Submerge Yourself In Bath

You must be the best judge of your own happiness.

Jane Austen, Emma

We both had the best time getting to know Bath with its limestone buildings, quaint streets, and historical charm. It was Jane Austen, in her book Emma, who said, “You must be the best judge of your own happiness.” That is always a true statement. One of the things that makes us happy is traveling and we loved getting to know Bath! 

We decided to visit Bath for the day while we were staying in Bristol. We recommend hopping on an early train so you can get to the Roman Bath right when it opens at 9 AM because the longer you wait, the longer the line. Here is our recommended self-guided walking tour of Bath! Follow along with our map.

Bath Abbey

Bath Abbey is so magnificent and a site to behold while you are here. Both the outside and inside have a lot of character. This church has been around for over a thousand years starting in 675 AD. Take a look at their website to get a sense of the history and people that went through this immaculate cathedral. We were not able to take photos inside and also there was a lot of construction work happening. The parts that were open to us to roam around and see were so amazing though. It was a nice start to our day walking around Bath. 

Roman Bath

This is one of the key tourist attractions of Bath. To be able to see such a well-preserved Roman Bath with views of the cathedral in the distance is just breathtaking and something you must put high on your list. We made sure we got there a few minutes before It opened at 9 AM. 

They do a great job with the layout and the flow of the museum. They go over all of the artifacts and have you go through the history of the Roman Bath before you actually come face to face with it. We would also recommend you get the audio guide. It does a great job of explaining everything in detail and there is also a kid’s version if you bring any children with you.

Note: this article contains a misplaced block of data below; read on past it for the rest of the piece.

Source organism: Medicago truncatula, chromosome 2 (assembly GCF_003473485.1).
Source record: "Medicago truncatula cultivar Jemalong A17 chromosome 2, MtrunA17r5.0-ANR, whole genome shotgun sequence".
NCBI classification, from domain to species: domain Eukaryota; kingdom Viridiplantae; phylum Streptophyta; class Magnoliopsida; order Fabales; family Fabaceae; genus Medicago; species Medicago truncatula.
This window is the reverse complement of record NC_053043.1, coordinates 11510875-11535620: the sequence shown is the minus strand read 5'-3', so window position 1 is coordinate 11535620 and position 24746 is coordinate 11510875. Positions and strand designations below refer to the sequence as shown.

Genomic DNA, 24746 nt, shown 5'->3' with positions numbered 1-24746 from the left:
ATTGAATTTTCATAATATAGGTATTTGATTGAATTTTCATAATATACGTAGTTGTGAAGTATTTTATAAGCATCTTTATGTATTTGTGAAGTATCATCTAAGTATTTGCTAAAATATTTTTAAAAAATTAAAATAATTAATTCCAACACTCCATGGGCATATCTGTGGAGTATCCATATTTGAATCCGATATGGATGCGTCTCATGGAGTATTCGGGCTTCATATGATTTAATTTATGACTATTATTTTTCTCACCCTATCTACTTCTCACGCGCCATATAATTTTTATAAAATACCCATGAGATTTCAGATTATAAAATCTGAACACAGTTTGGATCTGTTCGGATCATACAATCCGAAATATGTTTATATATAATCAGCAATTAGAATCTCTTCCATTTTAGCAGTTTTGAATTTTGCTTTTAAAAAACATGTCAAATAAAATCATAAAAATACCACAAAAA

We don’t want to give too much away about the Roman Bath, but after the Romans invaded Britain they constructed a religious spa out of the thermal springs. They believed that this site would help heal those that needed it and it also became a popular place to socialize while bathing. 

Parade Gardens 

There is so much to see in this beautiful garden. You can see a lot of it from above without paying, but there is something about walking around the garden paths that is really soothing. It is just a couple pounds to get in and be sure to get the brochure from the staff member so you can read about all the main highlights the garden has to offer. In our opinion it was well worth taking an hour or two to explore. While in here you can see beautiful floral displays, sculptures, monuments, columns, gazebos, and plenty of benches to sit down on. 

Take a look at our Instagram pictures to see what we captured while in the gardens. 

Sally Lunn’s Historic Eating House and Museum

Then it was lunch time and we chose to each at Sally Lunn’s Historic Eating House and Museum, which was not far from the Parade Gardens. Sally Lunn’s restaurant is located in the oldest historic house in Bath. The house has been around since 1482, but Sally Lunn lived here in 1680. If you want to learn more about Sally Lunn and her world-famous buns, then checkout their website. Also, we would recommend you get to the house earlier and maybe have an early lunch because the longer you wait the busier it gets without a reservation. 

The inside was just as charming as the outside and was a perfect quaint place to have a spot of tea. We started off by having Sally Lunn’s tea blend, which consists of “a subtle blend of Indian, Ceylon & African teas.” It was very tasty and paired well with the cubed sugar and milk. Then we got one savory bun with smoked salmon with cream cheese and a salad. The bun was great and we could see why it works so well as a sweet or savory. Then we had to try a sweet bun. We ended up getting a bun with their homemade/well-known cinnamon butter and we ordered a side of clotted cream to go with it. Not that the dish needed clotted cream, but we just both really like it! Also, this heavy cream is not readily accessible everywhere, so we get it where we can.